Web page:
The Daily Heller: Posters for Trauma, Chernobyl and COVID. Oy!
There are enough earthly tragedies perpetrated by man and nature to keep poster exhibitions—or PfTs, Posters for Trauma—running for decades. Among the latest in a wave of protest, cautionary and advocacy shows is “From Chernobyl to COVID-19: Events That Changed the World.” The exhibition is a collection of works that “dissect some of the most poignant events in recent history,” say its organizers, Olga Severina of PosterTerritory and Oleg Veklenko of The 4th Block.
Focusing on these calamities and the combined effect they’ve had on the planet at large, “the posters are not just exposing a world in distress,” they are looking into the future, searching for a path to a better world—a world without these and other seemingly inevitable disasters.
“The environment is always changing, but there are certain pivotal moments in human history that leave a permanent scar on the world,” and drastically alter humankind’s relationship with the planet and with all other living things.
Here’s more about Severina and Veklenko’s respective organizations:
The 4th Block is a graphic designer’s exhibition, held every three years in Kharkiv, Ukraine. The exhibit takes its name from nuclear reactor number 4, which was destroyed in the devastating explosion at the Chernobyl nuclear power plant in 1986. The 4th Block posters explore the latest trends and innovations in environmentally conscious graphic designs and promote personal and social changes that are mindful of the natural world. PosterTerritory is a multimedia platform that organizes poster campaigns in cities around the world. Founded by an exhibition curator and graphic artist Olga Severina, PosterTerritory launches international poster exhibits that tackle a variety of social, political and environmental issues faced by humanity on a daily basis. The World After is the latest project by PosterTerritory, where graphic artists from all over the globe imagine what the world will be like after the COVID pandemic.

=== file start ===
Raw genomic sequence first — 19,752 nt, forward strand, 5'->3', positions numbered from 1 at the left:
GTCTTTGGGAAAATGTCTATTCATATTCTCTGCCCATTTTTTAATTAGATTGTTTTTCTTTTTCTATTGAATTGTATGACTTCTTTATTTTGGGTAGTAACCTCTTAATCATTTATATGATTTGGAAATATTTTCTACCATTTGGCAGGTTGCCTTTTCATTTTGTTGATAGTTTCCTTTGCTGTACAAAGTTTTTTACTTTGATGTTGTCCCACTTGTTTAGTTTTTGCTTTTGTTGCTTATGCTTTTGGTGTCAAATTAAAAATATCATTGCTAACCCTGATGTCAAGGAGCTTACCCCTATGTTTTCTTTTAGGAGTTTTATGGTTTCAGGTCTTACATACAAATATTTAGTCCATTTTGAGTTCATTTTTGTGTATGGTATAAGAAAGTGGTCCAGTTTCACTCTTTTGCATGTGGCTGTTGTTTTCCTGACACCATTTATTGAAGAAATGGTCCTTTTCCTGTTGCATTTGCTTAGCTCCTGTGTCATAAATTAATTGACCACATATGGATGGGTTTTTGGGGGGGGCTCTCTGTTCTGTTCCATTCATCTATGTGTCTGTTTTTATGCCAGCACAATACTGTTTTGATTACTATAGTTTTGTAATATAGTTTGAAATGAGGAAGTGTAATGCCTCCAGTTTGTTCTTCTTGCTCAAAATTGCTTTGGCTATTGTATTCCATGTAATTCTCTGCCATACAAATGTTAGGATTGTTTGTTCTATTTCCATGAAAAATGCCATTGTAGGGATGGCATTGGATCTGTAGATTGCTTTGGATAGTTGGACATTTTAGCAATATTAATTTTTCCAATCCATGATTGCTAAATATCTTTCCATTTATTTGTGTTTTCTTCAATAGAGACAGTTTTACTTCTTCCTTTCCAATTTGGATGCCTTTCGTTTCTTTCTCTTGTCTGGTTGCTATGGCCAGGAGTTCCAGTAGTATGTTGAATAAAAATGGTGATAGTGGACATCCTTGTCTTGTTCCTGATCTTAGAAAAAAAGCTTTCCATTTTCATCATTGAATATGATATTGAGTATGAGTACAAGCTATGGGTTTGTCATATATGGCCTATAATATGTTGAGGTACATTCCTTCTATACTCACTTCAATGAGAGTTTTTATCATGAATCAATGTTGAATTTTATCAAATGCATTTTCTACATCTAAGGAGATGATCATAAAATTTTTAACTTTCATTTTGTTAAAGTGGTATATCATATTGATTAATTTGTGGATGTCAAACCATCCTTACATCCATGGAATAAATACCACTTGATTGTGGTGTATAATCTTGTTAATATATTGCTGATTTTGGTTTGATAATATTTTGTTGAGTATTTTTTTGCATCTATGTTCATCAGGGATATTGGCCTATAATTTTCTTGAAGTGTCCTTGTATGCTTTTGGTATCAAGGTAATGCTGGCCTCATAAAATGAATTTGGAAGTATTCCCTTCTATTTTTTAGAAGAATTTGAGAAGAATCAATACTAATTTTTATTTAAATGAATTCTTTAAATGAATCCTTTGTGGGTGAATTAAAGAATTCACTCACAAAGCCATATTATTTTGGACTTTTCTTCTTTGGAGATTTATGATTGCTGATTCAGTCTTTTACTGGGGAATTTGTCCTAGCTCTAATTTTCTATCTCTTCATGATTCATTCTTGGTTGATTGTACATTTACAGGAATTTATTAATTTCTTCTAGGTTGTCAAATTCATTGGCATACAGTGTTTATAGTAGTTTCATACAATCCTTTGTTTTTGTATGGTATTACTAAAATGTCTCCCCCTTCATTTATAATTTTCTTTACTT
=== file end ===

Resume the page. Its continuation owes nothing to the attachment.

The initial run of “From Chernobyl to COVID-19” was up through April 9 in conjunction with Missouri State University.